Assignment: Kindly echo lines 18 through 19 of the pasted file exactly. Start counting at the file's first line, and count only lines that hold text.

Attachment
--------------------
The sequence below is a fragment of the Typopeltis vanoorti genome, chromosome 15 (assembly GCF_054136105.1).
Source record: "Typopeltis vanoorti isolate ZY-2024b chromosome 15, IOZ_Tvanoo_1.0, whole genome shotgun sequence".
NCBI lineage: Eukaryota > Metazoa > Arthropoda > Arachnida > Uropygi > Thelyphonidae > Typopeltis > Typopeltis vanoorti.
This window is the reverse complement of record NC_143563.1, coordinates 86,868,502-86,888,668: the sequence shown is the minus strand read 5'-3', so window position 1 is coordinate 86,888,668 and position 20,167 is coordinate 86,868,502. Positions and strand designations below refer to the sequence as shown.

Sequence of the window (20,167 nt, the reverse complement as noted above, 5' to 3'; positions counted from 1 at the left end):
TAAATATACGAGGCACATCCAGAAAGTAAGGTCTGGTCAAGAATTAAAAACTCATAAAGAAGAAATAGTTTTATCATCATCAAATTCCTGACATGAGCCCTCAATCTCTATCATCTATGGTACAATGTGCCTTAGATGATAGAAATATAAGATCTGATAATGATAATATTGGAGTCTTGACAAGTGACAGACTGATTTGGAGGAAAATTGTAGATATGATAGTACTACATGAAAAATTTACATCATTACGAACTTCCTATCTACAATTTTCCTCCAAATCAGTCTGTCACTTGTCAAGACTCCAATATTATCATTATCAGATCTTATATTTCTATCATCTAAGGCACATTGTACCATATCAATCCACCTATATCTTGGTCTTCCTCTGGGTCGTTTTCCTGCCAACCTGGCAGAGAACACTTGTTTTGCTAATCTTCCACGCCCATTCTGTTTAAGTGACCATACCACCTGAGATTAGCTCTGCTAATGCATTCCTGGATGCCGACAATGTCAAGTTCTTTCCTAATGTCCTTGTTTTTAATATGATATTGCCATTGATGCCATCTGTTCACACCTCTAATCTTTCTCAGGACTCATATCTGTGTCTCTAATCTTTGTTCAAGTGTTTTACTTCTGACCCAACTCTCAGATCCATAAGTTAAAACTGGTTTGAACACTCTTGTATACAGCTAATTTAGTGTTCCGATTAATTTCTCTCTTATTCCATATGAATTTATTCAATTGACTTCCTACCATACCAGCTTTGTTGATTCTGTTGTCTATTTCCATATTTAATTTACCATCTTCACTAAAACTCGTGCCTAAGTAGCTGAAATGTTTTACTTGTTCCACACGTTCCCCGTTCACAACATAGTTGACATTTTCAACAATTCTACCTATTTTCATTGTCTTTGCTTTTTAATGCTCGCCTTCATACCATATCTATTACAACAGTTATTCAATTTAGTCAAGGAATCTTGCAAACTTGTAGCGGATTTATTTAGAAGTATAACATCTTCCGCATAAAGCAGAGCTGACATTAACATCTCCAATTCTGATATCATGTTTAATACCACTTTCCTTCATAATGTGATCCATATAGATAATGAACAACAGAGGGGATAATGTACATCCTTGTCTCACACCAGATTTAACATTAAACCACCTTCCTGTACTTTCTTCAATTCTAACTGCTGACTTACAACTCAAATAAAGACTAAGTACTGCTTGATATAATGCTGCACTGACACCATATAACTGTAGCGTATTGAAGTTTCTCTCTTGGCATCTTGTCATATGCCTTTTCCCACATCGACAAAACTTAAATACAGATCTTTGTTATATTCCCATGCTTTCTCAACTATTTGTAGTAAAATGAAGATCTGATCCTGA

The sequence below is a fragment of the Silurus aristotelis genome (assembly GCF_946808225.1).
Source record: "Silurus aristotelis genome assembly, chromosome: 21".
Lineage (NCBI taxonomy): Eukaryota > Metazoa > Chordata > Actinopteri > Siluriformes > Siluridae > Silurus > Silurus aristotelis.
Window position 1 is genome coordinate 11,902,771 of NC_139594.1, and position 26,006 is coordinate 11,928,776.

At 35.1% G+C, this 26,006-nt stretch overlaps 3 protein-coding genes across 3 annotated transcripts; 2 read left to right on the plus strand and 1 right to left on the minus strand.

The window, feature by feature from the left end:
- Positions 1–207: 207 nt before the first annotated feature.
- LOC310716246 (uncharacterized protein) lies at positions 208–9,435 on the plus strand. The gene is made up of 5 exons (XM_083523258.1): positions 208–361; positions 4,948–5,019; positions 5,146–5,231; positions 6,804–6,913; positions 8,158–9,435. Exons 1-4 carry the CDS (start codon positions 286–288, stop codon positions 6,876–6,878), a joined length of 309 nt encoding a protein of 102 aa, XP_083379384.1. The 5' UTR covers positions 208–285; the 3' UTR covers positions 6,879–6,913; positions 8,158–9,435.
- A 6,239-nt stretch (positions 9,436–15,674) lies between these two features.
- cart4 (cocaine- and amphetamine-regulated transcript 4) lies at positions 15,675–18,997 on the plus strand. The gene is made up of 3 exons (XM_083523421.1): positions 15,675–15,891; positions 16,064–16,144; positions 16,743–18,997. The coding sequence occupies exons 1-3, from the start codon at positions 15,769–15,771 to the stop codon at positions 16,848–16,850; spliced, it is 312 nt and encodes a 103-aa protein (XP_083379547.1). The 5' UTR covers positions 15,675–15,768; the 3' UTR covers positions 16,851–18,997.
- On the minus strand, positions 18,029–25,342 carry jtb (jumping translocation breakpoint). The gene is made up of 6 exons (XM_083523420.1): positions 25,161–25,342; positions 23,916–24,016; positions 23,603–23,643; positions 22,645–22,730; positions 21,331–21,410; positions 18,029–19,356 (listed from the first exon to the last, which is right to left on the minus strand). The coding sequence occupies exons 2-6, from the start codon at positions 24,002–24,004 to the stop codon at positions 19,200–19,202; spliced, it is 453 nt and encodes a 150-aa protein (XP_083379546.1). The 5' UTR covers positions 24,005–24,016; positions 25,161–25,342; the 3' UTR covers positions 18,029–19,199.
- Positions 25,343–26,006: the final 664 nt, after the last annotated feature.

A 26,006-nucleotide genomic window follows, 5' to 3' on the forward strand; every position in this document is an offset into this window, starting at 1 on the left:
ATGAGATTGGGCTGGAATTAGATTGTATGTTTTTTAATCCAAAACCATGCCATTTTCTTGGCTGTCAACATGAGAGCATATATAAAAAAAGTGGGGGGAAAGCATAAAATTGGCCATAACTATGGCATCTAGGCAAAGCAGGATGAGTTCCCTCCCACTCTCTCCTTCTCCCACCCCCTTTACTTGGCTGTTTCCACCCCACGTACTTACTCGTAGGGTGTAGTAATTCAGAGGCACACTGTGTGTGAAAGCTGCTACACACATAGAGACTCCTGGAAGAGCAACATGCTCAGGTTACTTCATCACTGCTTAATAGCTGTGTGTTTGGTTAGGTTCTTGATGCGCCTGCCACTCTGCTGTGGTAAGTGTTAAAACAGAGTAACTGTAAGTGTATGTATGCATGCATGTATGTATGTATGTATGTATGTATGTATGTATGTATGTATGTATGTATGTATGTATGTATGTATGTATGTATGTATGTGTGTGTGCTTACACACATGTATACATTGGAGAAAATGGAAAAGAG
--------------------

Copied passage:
- Positions 25,343–26,006: the final 664 nt, after the last annotated feature.

A 26,006-nucleotide genomic window follows, 5' to 3' on the forward strand; every position in this document is an offset into this window, starting at 1 on the left: